Backup Generators December Electrical Maintenance Power Transmission

5 Questions Plant Managers Should Ask Themselves About Their Power Systems

EP Editorial Staff | December 19, 2013


The answers to these critical questions can reveal the actual condition of a facility and its ability to stay up and running safely, efficiently and profitably.

Whether in an industrial facility or a power plant, many of today’s challenges regarding power-system protection are the same. Organizations are trying to mitigate rising costs and adapt to shrinking budgets in the face of changing regulatory requirements and aging infrastructures. This can result in less emphasis on maintenance and preventive services—which can compromise the reliability and performance of critical electrical assets.

Plant managers should ask the following questions to prevent problems with the health and performance of these assets, which directly affect productivity and profitability.

#1. Have testing and commissioning services been conducted?

Commissioning is important to power systems and processes because of the increasing complexity of the systems themselves—creating more opportunities for problems. Due to the staggering cost of unplanned outages or failures, today’s facilities must perform reliably from the start and every day after.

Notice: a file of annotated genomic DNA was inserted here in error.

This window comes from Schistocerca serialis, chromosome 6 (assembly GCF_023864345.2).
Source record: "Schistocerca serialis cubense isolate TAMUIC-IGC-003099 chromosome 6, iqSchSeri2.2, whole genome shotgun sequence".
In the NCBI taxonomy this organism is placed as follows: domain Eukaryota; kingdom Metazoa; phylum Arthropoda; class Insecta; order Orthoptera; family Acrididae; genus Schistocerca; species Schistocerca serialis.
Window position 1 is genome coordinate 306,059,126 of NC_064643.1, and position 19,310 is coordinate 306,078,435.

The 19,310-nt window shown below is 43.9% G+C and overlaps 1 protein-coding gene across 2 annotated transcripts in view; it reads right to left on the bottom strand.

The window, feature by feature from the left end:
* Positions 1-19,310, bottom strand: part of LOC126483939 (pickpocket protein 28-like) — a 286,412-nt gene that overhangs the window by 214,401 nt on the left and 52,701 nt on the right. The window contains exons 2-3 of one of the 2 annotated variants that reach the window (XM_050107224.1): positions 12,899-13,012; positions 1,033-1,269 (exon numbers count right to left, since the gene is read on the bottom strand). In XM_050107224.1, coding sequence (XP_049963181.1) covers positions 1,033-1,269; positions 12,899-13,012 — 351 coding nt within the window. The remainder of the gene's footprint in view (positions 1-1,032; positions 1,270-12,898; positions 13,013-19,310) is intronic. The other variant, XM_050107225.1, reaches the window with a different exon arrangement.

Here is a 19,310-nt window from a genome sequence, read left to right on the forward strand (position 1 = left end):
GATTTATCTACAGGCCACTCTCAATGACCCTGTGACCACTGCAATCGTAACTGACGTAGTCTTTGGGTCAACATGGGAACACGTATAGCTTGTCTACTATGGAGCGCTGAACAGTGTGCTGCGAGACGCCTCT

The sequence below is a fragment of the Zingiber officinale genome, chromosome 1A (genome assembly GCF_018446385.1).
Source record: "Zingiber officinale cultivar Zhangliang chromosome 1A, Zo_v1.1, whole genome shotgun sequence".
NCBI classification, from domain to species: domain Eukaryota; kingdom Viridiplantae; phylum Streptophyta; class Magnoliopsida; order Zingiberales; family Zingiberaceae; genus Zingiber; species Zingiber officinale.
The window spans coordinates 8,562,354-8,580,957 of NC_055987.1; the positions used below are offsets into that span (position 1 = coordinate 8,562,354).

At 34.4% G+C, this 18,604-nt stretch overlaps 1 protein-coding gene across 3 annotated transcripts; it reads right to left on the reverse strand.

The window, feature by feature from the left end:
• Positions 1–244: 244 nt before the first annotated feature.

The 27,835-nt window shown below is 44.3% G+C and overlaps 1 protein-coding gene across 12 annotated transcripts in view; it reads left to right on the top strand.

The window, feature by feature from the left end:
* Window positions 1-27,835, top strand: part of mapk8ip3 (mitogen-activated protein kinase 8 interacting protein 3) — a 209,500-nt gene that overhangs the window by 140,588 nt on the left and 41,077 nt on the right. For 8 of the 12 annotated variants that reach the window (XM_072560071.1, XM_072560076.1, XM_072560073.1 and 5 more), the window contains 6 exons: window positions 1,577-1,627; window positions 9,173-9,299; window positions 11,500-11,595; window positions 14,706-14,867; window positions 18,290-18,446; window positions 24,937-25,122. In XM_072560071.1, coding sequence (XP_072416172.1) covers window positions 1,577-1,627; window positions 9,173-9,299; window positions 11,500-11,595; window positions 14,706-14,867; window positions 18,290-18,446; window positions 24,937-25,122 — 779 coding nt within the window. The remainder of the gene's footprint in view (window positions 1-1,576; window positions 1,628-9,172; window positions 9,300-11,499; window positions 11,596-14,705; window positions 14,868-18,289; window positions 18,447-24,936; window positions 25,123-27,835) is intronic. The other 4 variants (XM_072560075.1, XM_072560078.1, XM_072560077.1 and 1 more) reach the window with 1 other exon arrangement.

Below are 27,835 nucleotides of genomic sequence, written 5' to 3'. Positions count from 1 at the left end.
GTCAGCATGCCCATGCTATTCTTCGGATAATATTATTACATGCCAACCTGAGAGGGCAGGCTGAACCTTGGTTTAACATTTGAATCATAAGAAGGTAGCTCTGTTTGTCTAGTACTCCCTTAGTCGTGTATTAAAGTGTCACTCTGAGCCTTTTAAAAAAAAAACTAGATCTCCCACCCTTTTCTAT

Appropriate commissioning activities help ensure reliability by identifying the culprits behind power-system failures and outages. Nearly 70% of early equipment failures can be traced to installation, startup or design deficiencies. Unnecessary outages are often due to improper coordination and calibration of protective devices, wiring errors, design errors and human error. Commissioning can help detect and correct these problems before failures or outages occur.

Commissioning is also the answer to a wide variety of other concerns. Ensuring the operations and maintenance (O&M) staff has adequate resources and training, improving safety, and boosting efficiency can all be addressed by specifying the right commissioning activities.

A comprehensive approach, encompassing a wide range of building systems and spanning the entire design/build process, results in the greatest value to project owners—i.e., a variety of benefits that help meet the need to maintain power availability.